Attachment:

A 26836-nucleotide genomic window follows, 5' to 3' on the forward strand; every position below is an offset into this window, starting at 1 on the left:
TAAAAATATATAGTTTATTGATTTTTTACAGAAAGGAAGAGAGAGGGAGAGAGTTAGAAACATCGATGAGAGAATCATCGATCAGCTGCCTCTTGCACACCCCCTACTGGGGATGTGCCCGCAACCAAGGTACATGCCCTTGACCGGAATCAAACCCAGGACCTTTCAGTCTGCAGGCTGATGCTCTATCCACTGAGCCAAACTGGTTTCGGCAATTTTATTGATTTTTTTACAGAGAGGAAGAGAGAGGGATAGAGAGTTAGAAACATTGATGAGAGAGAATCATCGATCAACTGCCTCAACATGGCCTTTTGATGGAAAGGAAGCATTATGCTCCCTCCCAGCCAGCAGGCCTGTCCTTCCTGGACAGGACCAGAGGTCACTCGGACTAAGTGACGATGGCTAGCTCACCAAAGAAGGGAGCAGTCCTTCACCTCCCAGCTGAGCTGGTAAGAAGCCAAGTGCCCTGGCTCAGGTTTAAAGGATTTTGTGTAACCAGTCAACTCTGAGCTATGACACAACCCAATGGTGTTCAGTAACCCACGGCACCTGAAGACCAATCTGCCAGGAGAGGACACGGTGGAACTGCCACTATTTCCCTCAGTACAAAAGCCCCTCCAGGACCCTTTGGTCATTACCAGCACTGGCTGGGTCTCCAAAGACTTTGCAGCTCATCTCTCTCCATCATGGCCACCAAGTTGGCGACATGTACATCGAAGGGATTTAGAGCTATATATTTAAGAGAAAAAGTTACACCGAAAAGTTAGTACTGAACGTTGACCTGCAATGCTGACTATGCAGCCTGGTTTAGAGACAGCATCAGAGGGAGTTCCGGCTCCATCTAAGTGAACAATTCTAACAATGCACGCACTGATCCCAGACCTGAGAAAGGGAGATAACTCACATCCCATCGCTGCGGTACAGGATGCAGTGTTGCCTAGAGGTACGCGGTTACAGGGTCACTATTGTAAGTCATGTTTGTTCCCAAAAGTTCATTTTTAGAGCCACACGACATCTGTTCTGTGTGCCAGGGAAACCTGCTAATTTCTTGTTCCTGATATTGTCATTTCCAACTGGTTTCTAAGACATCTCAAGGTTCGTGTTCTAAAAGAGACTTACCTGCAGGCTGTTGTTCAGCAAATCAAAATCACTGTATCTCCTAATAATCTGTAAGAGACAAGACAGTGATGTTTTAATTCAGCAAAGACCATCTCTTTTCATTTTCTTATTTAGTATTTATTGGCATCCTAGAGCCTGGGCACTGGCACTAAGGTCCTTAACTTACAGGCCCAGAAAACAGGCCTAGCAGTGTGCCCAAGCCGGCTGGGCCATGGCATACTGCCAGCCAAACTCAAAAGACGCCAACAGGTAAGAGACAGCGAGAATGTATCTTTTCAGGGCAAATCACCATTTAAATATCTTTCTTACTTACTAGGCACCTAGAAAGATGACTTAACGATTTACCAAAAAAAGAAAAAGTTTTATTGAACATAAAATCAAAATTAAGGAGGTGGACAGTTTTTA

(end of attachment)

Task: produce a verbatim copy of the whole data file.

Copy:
A 26836-nucleotide genomic window follows, 5' to 3' on the forward strand; every position below is an offset into this window, starting at 1 on the left:
TAAAAATATATAGTTTATTGATTTTTTACAGAAAGGAAGAGAGAGGGAGAGAGTTAGAAACATCGATGAGAGAATCATCGATCAGCTGCCTCTTGCACACCCCCTACTGGGGATGTGCCCGCAACCAAGGTACATGCCCTTGACCGGAATCAAACCCAGGACCTTTCAGTCTGCAGGCTGATGCTCTATCCACTGAGCCAAACTGGTTTCGGCAATTTTATTGATTTTTTTACAGAGAGGAAGAGAGAGGGATAGAGAGTTAGAAACATTGATGAGAGAGAATCATCGATCAACTGCCTCAACATGGCCTTTTGATGGAAAGGAAGCATTATGCTCCCTCCCAGCCAGCAGGCCTGTCCTTCCTGGACAGGACCAGAGGTCACTCGGACTAAGTGACGATGGCTAGCTCACCAAAGAAGGGAGCAGTCCTTCACCTCCCAGCTGAGCTGGTAAGAAGCCAAGTGCCCTGGCTCAGGTTTAAAGGATTTTGTGTAACCAGTCAACTCTGAGCTATGACACAACCCAATGGTGTTCAGTAACCCACGGCACCTGAAGACCAATCTGCCAGGAGAGGACACGGTGGAACTGCCACTATTTCCCTCAGTACAAAAGCCCCTCCAGGACCCTTTGGTCATTACCAGCACTGGCTGGGTCTCCAAAGACTTTGCAGCTCATCTCTCTCCATCATGGCCACCAAGTTGGCGACATGTACATCGAAGGGATTTAGAGCTATATATTTAAGAGAAAAAGTTACACCGAAAAGTTAGTACTGAACGTTGACCTGCAATGCTGACTATGCAGCCTGGTTTAGAGACAGCATCAGAGGGAGTTCCGGCTCCATCTAAGTGAACAATTCTAACAATGCACGCACTGATCCCAGACCTGAGAAAGGGAGATAACTCACATCCCATCGCTGCGGTACAGGATGCAGTGTTGCCTAGAGGTACGCGGTTACAGGGTCACTATTGTAAGTCATGTTTGTTCCCAAAAGTTCATTTTTAGAGCCACACGACATCTGTTCTGTGTGCCAGGGAAACCTGCTAATTTCTTGTTCCTGATATTGTCATTTCCAACTGGTTTCTAAGACATCTCAAGGTTCGTGTTCTAAAAGAGACTTACCTGCAGGCTGTTGTTCAGCAAATCAAAATCACTGTATCTCCTAATAATCTGTAAGAGACAAGACAGTGATGTTTTAATTCAGCAAAGACCATCTCTTTTCATTTTCTTATTTAGTATTTATTGGCATCCTAGAGCCTGGGCACTGGCACTAAGGTCCTTAACTTACAGGCCCAGAAAACAGGCCTAGCAGTGTGCCCAAGCCGGCTGGGCCATGGCATACTGCCAGCCAAACTCAAAAGACGCCAACAGGTAAGAGACAGCGAGAATGTATCTTTTCAGGGCAAATCACCATTTAAATATCTTTCTTACTTACTAGGCACCTAGAAAGATGACTTAACGATTTACCAAAAAAAGAAAAAGTTTTATTGAACATAAAATCAAAATTAAGGAGGTGGACAGTTTTTA